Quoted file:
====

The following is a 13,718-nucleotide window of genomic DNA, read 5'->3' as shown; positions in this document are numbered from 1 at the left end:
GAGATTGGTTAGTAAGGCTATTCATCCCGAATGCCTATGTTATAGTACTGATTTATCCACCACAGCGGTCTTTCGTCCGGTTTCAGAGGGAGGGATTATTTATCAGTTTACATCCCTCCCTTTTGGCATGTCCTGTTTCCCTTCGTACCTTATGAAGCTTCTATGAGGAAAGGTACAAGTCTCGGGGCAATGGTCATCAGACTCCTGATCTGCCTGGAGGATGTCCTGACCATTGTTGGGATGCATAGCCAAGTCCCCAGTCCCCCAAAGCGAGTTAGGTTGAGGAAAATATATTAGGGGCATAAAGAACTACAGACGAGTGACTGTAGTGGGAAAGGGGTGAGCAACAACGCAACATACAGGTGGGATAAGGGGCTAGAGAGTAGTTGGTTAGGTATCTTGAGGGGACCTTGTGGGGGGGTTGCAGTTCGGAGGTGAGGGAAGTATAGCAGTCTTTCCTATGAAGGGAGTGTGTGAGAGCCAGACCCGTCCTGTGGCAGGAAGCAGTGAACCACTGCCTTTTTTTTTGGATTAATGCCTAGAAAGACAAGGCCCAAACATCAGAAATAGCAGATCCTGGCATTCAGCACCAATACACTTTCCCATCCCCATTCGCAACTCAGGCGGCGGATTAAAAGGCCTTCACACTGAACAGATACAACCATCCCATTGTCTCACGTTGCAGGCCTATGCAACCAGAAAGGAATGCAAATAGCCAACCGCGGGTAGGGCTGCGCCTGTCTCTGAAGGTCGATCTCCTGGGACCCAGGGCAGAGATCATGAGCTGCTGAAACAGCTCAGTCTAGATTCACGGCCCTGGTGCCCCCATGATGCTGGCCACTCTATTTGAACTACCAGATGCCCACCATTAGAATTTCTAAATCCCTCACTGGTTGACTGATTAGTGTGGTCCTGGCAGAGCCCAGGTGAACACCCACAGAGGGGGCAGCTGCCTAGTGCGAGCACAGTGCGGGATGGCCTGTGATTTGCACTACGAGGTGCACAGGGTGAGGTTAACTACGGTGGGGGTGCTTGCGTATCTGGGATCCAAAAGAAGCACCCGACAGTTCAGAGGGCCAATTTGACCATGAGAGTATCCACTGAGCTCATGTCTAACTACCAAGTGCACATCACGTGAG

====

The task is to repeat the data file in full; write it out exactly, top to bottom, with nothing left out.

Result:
The following is a 13,718-nucleotide window of genomic DNA, read 5'->3' as shown; positions in this document are numbered from 1 at the left end:
GAGATTGGTTAGTAAGGCTATTCATCCCGAATGCCTATGTTATAGTACTGATTTATCCACCACAGCGGTCTTTCGTCCGGTTTCAGAGGGAGGGATTATTTATCAGTTTACATCCCTCCCTTTTGGCATGTCCTGTTTCCCTTCGTACCTTATGAAGCTTCTATGAGGAAAGGTACAAGTCTCGGGGCAATGGTCATCAGACTCCTGATCTGCCTGGAGGATGTCCTGACCATTGTTGGGATGCATAGCCAAGTCCCCAGTCCCCCAAAGCGAGTTAGGTTGAGGAAAATATATTAGGGGCATAAAGAACTACAGACGAGTGACTGTAGTGGGAAAGGGGTGAGCAACAACGCAACATACAGGTGGGATAAGGGGCTAGAGAGTAGTTGGTTAGGTATCTTGAGGGGACCTTGTGGGGGGGTTGCAGTTCGGAGGTGAGGGAAGTATAGCAGTCTTTCCTATGAAGGGAGTGTGTGAGAGCCAGACCCGTCCTGTGGCAGGAAGCAGTGAACCACTGCCTTTTTTTTTGGATTAATGCCTAGAAAGACAAGGCCCAAACATCAGAAATAGCAGATCCTGGCATTCAGCACCAATACACTTTCCCATCCCCATTCGCAACTCAGGCGGCGGATTAAAAGGCCTTCACACTGAACAGATACAACCATCCCATTGTCTCACGTTGCAGGCCTATGCAACCAGAAAGGAATGCAAATAGCCAACCGCGGGTAGGGCTGCGCCTGTCTCTGAAGGTCGATCTCCTGGGACCCAGGGCAGAGATCATGAGCTGCTGAAACAGCTCAGTCTAGATTCACGGCCCTGGTGCCCCCATGATGCTGGCCACTCTATTTGAACTACCAGATGCCCACCATTAGAATTTCTAAATCCCTCACTGGTTGACTGATTAGTGTGGTCCTGGCAGAGCCCAGGTGAACACCCACAGAGGGGGCAGCTGCCTAGTGCGAGCACAGTGCGGGATGGCCTGTGATTTGCACTACGAGGTGCACAGGGTGAGGTTAACTACGGTGGGGGTGCTTGCGTATCTGGGATCCAAAAGAAGCACCCGACAGTTCAGAGGGCCAATTTGACCATGAGAGTATCCACTGAGCTCATGTCTAACTACCAAGTGCACATCACGTGAG